Just like Exodus, English lyrics are still Utada's weakness on You Are the One. Thankfully, she has mostly stopped trying to emphasize her Japanese exoticness throughout (which resulted in some very embarrassing moments in Exodus), and she also toned down the alienating intellect, opting for an easier to understand style of storytelling that is much more accessible this time around. However, there are still some strange cultural references, such as the Freddy Mercury "Living On My Own" line in This One (Crying Like a Child) (Track 5) that only hardcore fans of her Japanese music familiar with her concerts would understand. While the lyrics of This is the One is considerably easier (and less embarrassing) to recite, Utada may want to look into finding a lyricist to find out why words like "philanthropic" and "contraceptive" don't really belong in an English pop song.

Of course, This Is The One is not all about partying and sex, with more emotional ballads that feature composition that is somewhat more complex. First single Come Back to Me (Track 9) is one of the album's strongest efforts, balancing catchy composition with just the right dose of emotions that could easily make this Utada's crossover hit in the American market. Meanwhile, This One marks the album's most emotional effort. With strong lyrical work, a memorable composition that doesn't tire itself out with repetition, and Utada's expressive vocal performance, this is one of her strongest ballads - both English and Japanese - in years.

With consistent energy throughout, This Is The One is strong enough on the musical front to make it an immensely entertaining album from start to finish. She has proven to be a great R&B musician in Japan, and now she has finally proven that she can compete with the best in the American market. Even though Utada's voice is nowhere near as strong as other popular R&B pop stars, she makes up for that with her versatile musical talents. Utada learned the hard way with Exodus that there's no way anyone can balance the considerably different worlds of American and Japanese pop market together. By toning down her ambitions, Utada and her team have produced a tighter, more musically focused album that excels in the style it establishes. This Is The One lives up to its title, and should be the album that brings Utada the respect she deserves. Even if it doesn't succeed in the competitive American market, no one should blame her for not trying.

Recommended Tracks: On and On (Track 1), Merry Christmas, Mr. Lawrence - FYI (Track 2), This One (Crying Like a Child) (Track 5), Automatic Part II (Track 6), Poppin' (Track 8), Come Back to Me (Track 9)

by Kevin Ma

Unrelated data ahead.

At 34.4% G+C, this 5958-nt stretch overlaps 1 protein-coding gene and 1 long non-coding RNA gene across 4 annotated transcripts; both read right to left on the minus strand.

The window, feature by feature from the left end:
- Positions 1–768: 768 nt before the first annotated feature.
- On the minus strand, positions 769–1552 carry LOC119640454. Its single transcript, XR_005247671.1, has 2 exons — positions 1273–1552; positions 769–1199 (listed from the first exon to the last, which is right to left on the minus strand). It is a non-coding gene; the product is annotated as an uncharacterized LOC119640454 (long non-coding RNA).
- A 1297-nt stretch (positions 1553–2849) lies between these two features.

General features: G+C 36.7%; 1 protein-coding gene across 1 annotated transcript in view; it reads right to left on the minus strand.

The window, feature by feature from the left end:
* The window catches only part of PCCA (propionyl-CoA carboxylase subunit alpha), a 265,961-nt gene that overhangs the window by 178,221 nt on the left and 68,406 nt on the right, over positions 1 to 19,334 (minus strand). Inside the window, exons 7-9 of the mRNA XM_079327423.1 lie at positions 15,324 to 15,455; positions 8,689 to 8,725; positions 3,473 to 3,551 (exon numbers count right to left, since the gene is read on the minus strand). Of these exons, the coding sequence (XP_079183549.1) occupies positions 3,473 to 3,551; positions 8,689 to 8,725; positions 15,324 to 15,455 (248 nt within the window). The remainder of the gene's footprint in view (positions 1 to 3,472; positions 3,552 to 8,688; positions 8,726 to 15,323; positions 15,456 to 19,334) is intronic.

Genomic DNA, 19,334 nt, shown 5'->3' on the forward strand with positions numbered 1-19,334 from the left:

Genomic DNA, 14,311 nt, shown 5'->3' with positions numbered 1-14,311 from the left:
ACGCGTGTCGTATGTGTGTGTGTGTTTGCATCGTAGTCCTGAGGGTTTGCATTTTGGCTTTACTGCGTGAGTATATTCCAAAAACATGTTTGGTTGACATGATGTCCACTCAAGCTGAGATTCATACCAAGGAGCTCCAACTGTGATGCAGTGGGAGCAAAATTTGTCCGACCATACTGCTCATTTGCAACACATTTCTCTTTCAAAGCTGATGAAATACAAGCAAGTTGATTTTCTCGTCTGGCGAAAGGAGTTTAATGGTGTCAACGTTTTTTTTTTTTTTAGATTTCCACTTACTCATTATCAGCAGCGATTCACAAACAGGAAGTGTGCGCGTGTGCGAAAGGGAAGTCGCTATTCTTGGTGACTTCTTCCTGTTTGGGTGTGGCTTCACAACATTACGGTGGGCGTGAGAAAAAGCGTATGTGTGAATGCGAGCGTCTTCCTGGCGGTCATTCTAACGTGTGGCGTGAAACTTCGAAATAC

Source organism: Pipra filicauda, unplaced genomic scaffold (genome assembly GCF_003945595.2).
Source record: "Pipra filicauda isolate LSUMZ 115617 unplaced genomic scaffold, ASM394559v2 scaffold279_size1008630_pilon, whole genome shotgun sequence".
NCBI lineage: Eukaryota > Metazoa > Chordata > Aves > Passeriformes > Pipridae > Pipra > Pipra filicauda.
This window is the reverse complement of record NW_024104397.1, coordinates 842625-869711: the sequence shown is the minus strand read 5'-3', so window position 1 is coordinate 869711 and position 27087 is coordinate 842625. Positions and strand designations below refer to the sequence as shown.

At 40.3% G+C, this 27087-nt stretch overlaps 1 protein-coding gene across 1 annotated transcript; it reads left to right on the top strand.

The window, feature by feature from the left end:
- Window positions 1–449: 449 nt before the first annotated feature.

This original content has been created by or licensed to, and cannot be copied or republished in any medium without the express written permission of

Customer Review of "This Is the One (Malaysia Version)"

Average Customer Rating for All Editions of this Product: Customer Review Rated Bad 8 - 8.4 out of 10 (28)

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September 5, 2009

This customer review refers to This Is The One (US Version)
1 people found this review helpful

pretty good Customer Review Rated Bad 10 - 10 out of 10
this album has some good songs and some not good songs
by far the BEST SONG IS
"merry christmas mr. lawrence-FYI"
love that song
i really really hate the cver of this album,it looks so cheap,serisoussly low budget
they should have done something prettyir and more glamorous
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May 28, 2009

This customer review refers to This Is The One (US Version)
3 people found this review helpful

Best asian english album of the year Customer Review Rated Bad 10 - 10 out of 10
I was extremely pleased when i first heard Utada's This Is The One new english album. Its so much different from her debut english album, Exodus. Exodus was overly artistic in the music sense but This Is The One is so R&B and its the style of the music market now.

Songs that i truely love and adore is:

1. Merry Christmas Mr Lawrence, FYI (The best song on the album. The music is so addictive...its so Utada
style!!)- 10/10
2. Come Back To Me (A very strong ballad)- 10/10
3. This One (Crying like a child)- another strong ballad- 10/10
4. Poppin'- i Love how sexy the lyrics is and how stupid the music sounds like..i just love this kind of melody -
5. Dirty Desire- another same kind of music with Poppin'. Simply adores it!- 9/10
6. On & On- a party song that is super addictive. Love the part where she sang ''honey if ur gay pump it up like
a gay parade..."-9/10
7. Automatic II- at first its not really musically nice but after a few times of listenin to grows.. -8/10
8. Taking my money back- not anywhere near to my likings but over all is ok...-6/10
9. Apple & Cinnamon- abit too boring for me. The music arrangements to me sounded kinda boring...-7/10
10. Me Muero- never like this song from the start...-4/10

Basically i personally feel that this album is one of the best an asian singer has ever released. Her english pronounciation is very very good as well..Its really really good and up to the standard. This could be the album that will leave an impression in the western music world of a great asian singer singing in the western language.. An applaud to Utada for her great work...